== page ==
How C-PAC NodeBlocks and resource pool enable modular testing and cross-pipeline compatibility

Poster No:


Submission Type:

Abstract Submission 


Elizabeth Kenneally1, Steven Giavasis2, Jon Clucas2, Michael Milham2, Gregory Kiar3


1Child Mind Institute, New York, NY - New York, 2Child Mind Institute, New York, NY, 3Child Mind Institute, Montreal, Quebec

First Author:

Elizabeth Kenneally  
Child Mind Institute
New York, NY - New York


Steven Giavasis  
Child Mind Institute
New York, NY
Jon Clucas  
Child Mind Institute
New York, NY
Michael Milham  
Child Mind Institute
New York, NY
Gregory Kiar  
Child Mind Institute
Montreal, Quebec


C-PAC is a pipeline-builder for structural and functional MRI preprocessing and denoising that sits between researchers and core tool developers. We developed an engine built on NodeBlocks, an internal abstraction that wraps Nipype [1] commands into interchangeable pipeline steps. A common challenge with highly configurable software is testing tool inter-compatibility and validating results, since there are many potential combinations. As tools are added and the length of possible pipelines increases, exhaustive testing becomes computationally intractable. Instead, we need to test individual components so that their composition results in high-quality pipelines. Complete integration tests are impossible, so we must turn to robust unit testing.
In this abstract, we will focus on how the NodeBlock abstraction developed for C-PAC supports component-wise unit testing, and our proposal for a streamlined testing workflow to ensure pipeline quality as we issue new releases or integrate new algorithms. We will also highlight the various ways that researchers can compose pipelines across a variety of tools used commonly in the field, in particular, how they can ingress data derivatives from fMRIPrep [2] and FreeSurfer [3].


Nodes in Nipype are objects that contain and execute one specific function. NodeBlocks are defined and implemented in C-PAC as groupings of Nipype nodes that comprise a pipeline step. By wrapping Nipype nodes into intuitive chunks, C-PAC NodeBlocks provide an interface between Nipype nodes and the processing pipeline as a whole, allowing users to create pipelines without having to interact with Nipype or the C-PAC engine. Users configure the pipeline file to switch on desired processing steps, each of which connects to a NodeBlock that encompasses all of the relevant processes. Due to the modular structure of the C-PAC NodeBlocks, the inputs and outputs of each NodeBlock remain identical regardless of internal modifications. This lends itself well to a NodeBlock testing suite of mock data where each pipeline step can be run and tested in isolation.
In addition to the NodeBlocks architecture, C-PAC relies on a resource pool design where data are injected into the pool either after they are initially loaded, produced via processing, or pulled from another source. In the resource pool, each file has a strict definition, and NodeBlocks use this information to map inputs and outputs across each node of the pipelines.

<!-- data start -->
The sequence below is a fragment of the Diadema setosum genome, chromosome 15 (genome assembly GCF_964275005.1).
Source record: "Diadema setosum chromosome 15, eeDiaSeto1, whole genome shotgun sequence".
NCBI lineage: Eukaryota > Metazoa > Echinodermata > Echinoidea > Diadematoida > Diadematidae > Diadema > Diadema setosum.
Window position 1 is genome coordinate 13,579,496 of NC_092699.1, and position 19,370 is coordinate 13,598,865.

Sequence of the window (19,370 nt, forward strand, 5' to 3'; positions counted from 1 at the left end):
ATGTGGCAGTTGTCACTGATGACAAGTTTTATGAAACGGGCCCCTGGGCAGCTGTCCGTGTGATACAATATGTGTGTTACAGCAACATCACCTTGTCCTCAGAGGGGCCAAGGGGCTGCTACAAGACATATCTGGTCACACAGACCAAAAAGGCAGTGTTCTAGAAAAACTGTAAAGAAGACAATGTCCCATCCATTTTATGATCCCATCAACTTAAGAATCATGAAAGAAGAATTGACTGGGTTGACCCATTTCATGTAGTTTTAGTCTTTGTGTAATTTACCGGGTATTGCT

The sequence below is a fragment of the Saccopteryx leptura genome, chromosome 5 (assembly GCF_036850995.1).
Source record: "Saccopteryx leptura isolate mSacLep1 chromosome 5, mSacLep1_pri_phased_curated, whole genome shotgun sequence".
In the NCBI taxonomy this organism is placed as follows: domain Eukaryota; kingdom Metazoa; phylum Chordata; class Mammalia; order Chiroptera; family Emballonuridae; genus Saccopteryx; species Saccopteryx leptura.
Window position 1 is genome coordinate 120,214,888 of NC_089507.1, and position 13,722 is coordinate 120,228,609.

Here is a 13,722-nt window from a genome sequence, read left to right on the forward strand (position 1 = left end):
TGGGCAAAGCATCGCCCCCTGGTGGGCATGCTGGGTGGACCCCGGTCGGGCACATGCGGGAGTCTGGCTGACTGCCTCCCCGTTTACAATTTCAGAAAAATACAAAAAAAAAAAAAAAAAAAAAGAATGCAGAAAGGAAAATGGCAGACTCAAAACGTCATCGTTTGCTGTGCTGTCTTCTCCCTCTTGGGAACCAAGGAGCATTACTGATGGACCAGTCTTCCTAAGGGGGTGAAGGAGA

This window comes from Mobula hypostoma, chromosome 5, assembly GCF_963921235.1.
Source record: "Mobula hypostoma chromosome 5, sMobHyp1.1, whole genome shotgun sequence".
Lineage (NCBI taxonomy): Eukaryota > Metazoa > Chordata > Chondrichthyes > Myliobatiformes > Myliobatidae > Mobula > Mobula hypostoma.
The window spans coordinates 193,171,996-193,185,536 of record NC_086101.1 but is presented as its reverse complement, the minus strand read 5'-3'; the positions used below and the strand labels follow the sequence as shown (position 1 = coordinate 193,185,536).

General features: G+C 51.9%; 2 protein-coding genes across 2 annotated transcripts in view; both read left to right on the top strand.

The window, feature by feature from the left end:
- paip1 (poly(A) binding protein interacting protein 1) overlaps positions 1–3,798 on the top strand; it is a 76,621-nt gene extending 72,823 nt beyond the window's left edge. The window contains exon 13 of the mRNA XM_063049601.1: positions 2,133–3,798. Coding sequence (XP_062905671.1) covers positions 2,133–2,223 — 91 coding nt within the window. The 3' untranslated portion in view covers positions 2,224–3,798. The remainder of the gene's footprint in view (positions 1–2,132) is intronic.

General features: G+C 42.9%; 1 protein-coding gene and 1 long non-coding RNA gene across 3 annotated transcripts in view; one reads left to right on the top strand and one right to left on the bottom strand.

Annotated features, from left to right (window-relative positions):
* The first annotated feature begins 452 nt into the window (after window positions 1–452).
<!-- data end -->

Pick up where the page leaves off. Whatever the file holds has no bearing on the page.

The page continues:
With the introduction of the NodeBlock infrastructure, it is now possible to set up a piecewise testing infrastructure. If there is an existing resource pool from prior runs, a NodeBlocks can be run and tested in isolation by developers.
C-PAC gives users the opportunity to run community-standard processing pipelines, such as DCAN labs ABCD-HCP pipeline [6] and fMRIPrep. These pre-built pipelines are modeled after and maintained to produce results that are maximally similar to their respective reference pipelines. Users can also build pipelines entirely from scratch. The modular NodeBlock structure allows for this seamless mixing and matching of tools and preprocessing steps. In addition, users can now import non-C-PAC output directories to carry out further processing and calculate derivatives in C-PAC. Currently, C-PAC is compatible with fMRIPrep and FreeSurfer output directories, and this function will be expanded to accept any BIDS-compliant directory [4-5]. In an effort to maximally standardize the pipelines, we also now have an option to pre-process data in C-PAC to run through FreeSurfer according to the ABCD-HCP pipeline.


C-PAC is a highly configurable and flexible tool that supports researchers in not only processing their data in an end-to-end fashion, but extending the processing performed in other platforms. This configurability is due in large part to the NodeBlock infrastructure, and a testing suite for individual NodeBlocks further enables and demonstrates C-PAC's stability and utility.

Modeling and Analysis Methods:

fMRI Connectivity and Network Modeling
Task-Independent and Resting-State Analysis 2

Neuroinformatics and Data Sharing:

Workflows 1


Computational Neuroscience
Data analysis
Open-Source Code
Open-Source Software

1|2Indicates the priority used for review
Supporting Image: OHBM-gkedits1.png

Provide references using author date format

[1] Gorgolewski, Krzysztof, et al. "Nipype: a flexible, lightweight and extensible neuroimaging data processing framework in python." Frontiers in neuroinformatics 5 (2011): 13.
[2] Esteban, Oscar, et al. "fMRIPrep: a robust preprocessing pipeline for functional MRI." Nature methods 16.1 (2019): 111-116.
[3] Fischl, Bruce. "FreeSurfer." Neuroimage 62.2 (2012): 774-781.
[4] Gorgolewski, Krzysztof J., et al. "The brain imaging data structure, a format for organizing and describing outputs of neuroimaging experiments." Scientific data 3.1 (2016): 1-9.
[5] Gorgolewski, Krzysztof J., et al. "BIDS apps: Improving ease of use, accessibility, and reproducibility of neuroimaging data analysis methods." PLoS computational biology 13.3 (2017): e1005209.
[6] Feczko, Eric, et al. "Adolescent Brain Cognitive Development (ABCD) community MRI collection and utilities." BioRxiv (2021): 2021-07.